JAKARTA (Reuters) - Indonesia President Joko Widodo has instructed his administration to complete negotiations over the purchase of a majority stake in Freeport-McMoRan Inc’s local unit by the end of April, a cabinet minister said late on Monday.
“It should be wrapped up before the end of April, valuation and all,” Energy Minister Ignasius Jonan told reporters, referring to directions from President Widodo.
Indonesia cannot simply wait until Freeport’s current mining contract expires in 2021 and then take ownership of its Grasberg copper mine, Jonan said.
“Freeport would still go to arbitration,” he said, while the government would also need to repay Freeport for all of its investments in the mine.
Instead, the government, through a state-owned company, plans to buy a majority stake in PT Freeport Indonesia at “a reasonable price”, including the purchase of Rio Tinto’s participating interest in the massive Grasberg mine and converting it into shares, he said.
Freeport Indonesia spokesman Riza Pratama told Reuters by text message that talks between the sides had been constructive. “Hopefully we’ll reach an agreement soon,” he said.
A Melbourne-based spokesman for Rio Tinto declined to comment on the matter.
Freeport in January said it was edging closer to a permit deal with Indonesia for Grasberg, the world’s second-biggest copper mine, but the miner cautioned it had not struck any formal agreements.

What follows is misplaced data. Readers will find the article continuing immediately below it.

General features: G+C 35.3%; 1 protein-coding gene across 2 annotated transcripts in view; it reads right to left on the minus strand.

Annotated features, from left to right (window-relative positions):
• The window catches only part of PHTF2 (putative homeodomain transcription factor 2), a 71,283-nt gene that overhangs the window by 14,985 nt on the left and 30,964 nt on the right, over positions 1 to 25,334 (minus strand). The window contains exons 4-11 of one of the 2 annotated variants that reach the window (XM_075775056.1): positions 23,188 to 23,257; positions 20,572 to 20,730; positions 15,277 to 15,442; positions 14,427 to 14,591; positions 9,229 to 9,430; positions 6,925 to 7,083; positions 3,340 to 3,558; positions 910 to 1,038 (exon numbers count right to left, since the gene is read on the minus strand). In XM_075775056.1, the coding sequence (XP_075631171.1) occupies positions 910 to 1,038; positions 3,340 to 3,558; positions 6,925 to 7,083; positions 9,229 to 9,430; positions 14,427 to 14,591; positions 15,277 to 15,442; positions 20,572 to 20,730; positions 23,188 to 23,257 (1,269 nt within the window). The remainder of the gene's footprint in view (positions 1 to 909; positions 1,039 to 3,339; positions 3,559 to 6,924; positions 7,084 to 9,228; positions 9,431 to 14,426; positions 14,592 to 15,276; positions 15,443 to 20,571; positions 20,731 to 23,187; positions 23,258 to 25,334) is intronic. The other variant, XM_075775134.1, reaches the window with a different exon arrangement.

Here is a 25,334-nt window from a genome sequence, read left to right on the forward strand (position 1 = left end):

Freeport CEO Richard Adkerson said in October the company wanted to avoid arbitration in dealing with Indonesia’s push for Grasberg ownership. Talks with Freeport over rights to Grasberg broke down in February 2017.
Rio has a 40 percent interest in Freeport Indonesia’s Grasberg contract, which entitles it to a 40 percent share of all production after 2022. Rio has held talks with Indonesia about a possible exit to the venture.
There have been few signs of progress since last August, when Freeport promised to divest a 51-percent stake in Grasberg to the Indonesian government in exchange for long-term operating rights. The government currently owns a less-than-10 percent stake in Freeport Indonesia.
The valuation of the stake Indonesia plans to acquire has been a sticking point in negotiations.
Reporting by Wilda Asmarini; Writing by Gayatri Suroyo and Fergus Jensen; Editing Kenneth Maxwell and Tom Hogue